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The Dog by the Cradle, The Serpent Beneath: Some Paradoxes of Human-Animal Relationships - to be published by Key Porter Books February 2009.


Another theme in my book is how important it is for us to justify the value of pet animals, particularly dogs, to our society. One way we do this is by enlisting them as helpers. In this second excerpt from The Dog by the Cradle, the Serpent Beneath, I go along when a friend takes her two dogs for their weekly visit to the chronic care ward of a hospital.

Even residents who don’t actively like dogs seem to benefit from their presence. As well, my friend and I observe the unique ability of animals to handle the sadness and stress of therapy work better than we humans do.

The chronic care ward of any hospital is a sobering place. Many patients aren’t so much hopelessly ill as just hopelessly old. Families mostly dead or dispersed, spouses long since buried or bitterly forgotten, peer group gradually edging toward extinction.

For some, this hospital ward is the last stop on the road, bypassing the seniors’ residences that, somehow or other, never wound up figuring in their calculations. For all, days and nights are a constant barrage of compromise and impingement: the din of the TV set attached to the next bed; the proximity of someone else’s garrulous visitors; the pervasive odour of someone else’s lunch tray or incipient death.

Into a world like this, ambulatory and energetic life enters like the proverbial shaft of light into a tomb. In this case, it’s life in the shape of my effervescent friend Kelly, and her two dogs, Porter and Lucy, whom she brings once a week to make the rounds of the Chronic Care Ward.

Porter is a particularly large and calm Shetland Sheepdog, with gentlemanly manners and an air of sincere concern. Lucy, the West Highland Terrier, is a peppery little soul--sharp, alert and utterly dominating. At least, that’s how she is at home.

As soon as she reaches the first ward on Kelly’s regular roster, Lucy immediately makes for Merle, a small, porcelain-doll of a woman, with a sad furrowed brow. When Kelly lifts her up onto the bed, Lucy sprawls on her back in Merle’s frail arms. And remains there, immobile, until Kelly returns to collect her at the end of her rounds.

Porter makes the rounds, giving anybody who wants it the benefit of his vast benevolence. In the men’s ward, he heads to a spot between two wizened old men, sitting side by side in silence. One is Greek; the other, who I’m guessing is Polish, takes a firm grip on Porter’s muzzle. As he holds and strokes and croons sweet Slavic nothings to the dog, the other old man—oblivious to his fellow patient—also leans over, to murmur to Porter in Greek, equally convinced the dog understands him if no one else does.

Once back in the room where we started, we find Lucy still motionless in the arms of silent, sorrowful Merle. Another woman lies in her bed, looking on. When I ask, she flatly refuses to have Porter lifted up on her bed. But then, as if not wanting to lose my goodwill, she starts to tell me about a Cocker Spaniel from her childhood. “It was my dad’s dog, actually,” she corrects herself. “Wouldn’t let anybody get between it and Dad.”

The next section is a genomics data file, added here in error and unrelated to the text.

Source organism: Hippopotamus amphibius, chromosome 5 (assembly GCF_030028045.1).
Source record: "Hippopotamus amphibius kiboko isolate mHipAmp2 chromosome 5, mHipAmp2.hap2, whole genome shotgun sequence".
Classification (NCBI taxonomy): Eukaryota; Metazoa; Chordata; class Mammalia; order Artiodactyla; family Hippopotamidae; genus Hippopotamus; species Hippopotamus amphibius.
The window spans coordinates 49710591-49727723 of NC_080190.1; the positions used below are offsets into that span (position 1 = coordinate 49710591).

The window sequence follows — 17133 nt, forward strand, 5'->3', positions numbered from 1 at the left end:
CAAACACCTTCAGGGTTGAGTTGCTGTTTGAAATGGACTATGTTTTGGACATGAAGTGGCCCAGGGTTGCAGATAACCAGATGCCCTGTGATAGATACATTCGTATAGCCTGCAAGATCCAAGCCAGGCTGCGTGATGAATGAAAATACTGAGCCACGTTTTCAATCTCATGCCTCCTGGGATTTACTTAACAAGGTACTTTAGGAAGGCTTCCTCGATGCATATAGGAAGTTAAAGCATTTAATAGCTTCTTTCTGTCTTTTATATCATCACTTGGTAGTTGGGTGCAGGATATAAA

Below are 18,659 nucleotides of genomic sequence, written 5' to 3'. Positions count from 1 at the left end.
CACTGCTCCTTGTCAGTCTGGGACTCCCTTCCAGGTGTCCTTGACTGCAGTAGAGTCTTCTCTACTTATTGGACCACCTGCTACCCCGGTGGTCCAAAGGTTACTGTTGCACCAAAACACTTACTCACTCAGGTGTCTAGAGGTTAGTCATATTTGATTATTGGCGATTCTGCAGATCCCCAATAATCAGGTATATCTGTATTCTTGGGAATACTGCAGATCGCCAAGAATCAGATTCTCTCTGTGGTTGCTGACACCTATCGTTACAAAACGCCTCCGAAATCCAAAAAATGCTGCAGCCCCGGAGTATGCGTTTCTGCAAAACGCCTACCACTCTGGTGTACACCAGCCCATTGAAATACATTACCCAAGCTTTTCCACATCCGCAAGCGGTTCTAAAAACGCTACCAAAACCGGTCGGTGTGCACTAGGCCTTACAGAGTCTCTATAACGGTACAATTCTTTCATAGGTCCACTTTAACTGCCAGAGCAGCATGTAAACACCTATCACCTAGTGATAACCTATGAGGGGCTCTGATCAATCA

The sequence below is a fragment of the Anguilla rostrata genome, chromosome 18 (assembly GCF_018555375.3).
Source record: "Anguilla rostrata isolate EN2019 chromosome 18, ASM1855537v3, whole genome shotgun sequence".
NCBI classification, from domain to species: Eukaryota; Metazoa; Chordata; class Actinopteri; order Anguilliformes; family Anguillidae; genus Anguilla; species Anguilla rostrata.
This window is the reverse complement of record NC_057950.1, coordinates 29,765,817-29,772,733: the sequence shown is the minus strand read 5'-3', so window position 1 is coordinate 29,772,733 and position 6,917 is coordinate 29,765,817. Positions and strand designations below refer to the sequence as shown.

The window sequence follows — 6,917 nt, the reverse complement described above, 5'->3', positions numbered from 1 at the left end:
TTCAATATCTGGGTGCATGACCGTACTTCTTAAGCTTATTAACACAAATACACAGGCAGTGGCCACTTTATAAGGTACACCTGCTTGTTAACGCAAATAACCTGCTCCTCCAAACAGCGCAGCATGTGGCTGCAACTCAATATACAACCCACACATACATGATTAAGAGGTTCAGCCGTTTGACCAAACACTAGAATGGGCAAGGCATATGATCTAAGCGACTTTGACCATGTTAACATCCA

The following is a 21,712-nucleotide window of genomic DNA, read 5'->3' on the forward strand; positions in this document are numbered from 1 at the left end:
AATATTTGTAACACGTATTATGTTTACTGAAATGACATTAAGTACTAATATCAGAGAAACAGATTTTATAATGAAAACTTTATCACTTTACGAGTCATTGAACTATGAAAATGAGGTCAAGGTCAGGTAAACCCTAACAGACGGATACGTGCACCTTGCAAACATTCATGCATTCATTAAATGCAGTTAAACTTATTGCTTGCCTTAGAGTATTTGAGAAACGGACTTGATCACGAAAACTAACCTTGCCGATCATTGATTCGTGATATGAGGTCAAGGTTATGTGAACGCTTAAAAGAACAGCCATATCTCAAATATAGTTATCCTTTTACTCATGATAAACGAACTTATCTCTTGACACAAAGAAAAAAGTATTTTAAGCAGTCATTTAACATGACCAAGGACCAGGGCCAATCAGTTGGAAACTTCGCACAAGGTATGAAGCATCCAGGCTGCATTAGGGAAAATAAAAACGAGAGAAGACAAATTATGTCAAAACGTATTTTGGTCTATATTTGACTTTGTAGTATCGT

It seems the spaniel was run over. Right in the driveway, by the next-door neighbour. “Of course, it was an accident. But we couldn’t eat our supper that night, we were so upset.” I sense it’s important to her to make clear that she cared--if not about the dog, per se, then certainly about that long-ago family group arranged morosely around the supper table.

It is an illustration of the different ways therapy dogs work on different patients. For those who love animals, there are straightforward physiological and psychological effects, including a slowed heart rate, a cheered outlook.

For those who don’t, the benefits may be of a less obvious kind. Porter and Lucy’s presence has prompted this woman to rummage her memory for a reminiscence she thinks will interest a stranger who seems interested in dogs. And even a memory culminating in death in the family driveway comes from a better time, a more companionable place.

Once their shift is up, Porter and Lucy flop in the back seat of the car, evidently exhausted from hours of being cuddled and coddled and exclaimed over in a number of languages. As soon as they get back home, however, they revive, and revert to the self-directed house pets I recognize: mooching for scraps, standing ready to growl at neighbourhood noises, nosing over their toes the way dogs do, to make sure all are present and accounted for.

Kelly and I talk about how hard it is to shrug off the sad confinement of the people we’ve just been with. For us, it’s impossible not to identify with those who could be--perhaps inevitably will be--us, somewhere down the line.

For Kelly’s dogs, however, there seems no space within this present moment for introspection or backward reflection. In their minds, there may well not be room to extrapolate from the bleakness of where they’ve just been to the likely shape of their own unspecified future.

Perhaps that’s what makes many pets so much better at this kind of work than many people are: Offering empathy that takes no lasting toll, lending presence devoid of ego. Giving exactly what is needed in the moment, taking nothing away that won’t be forgotten after a good night’s sleep. Above all, relying on us to value the currency in which they pay their way.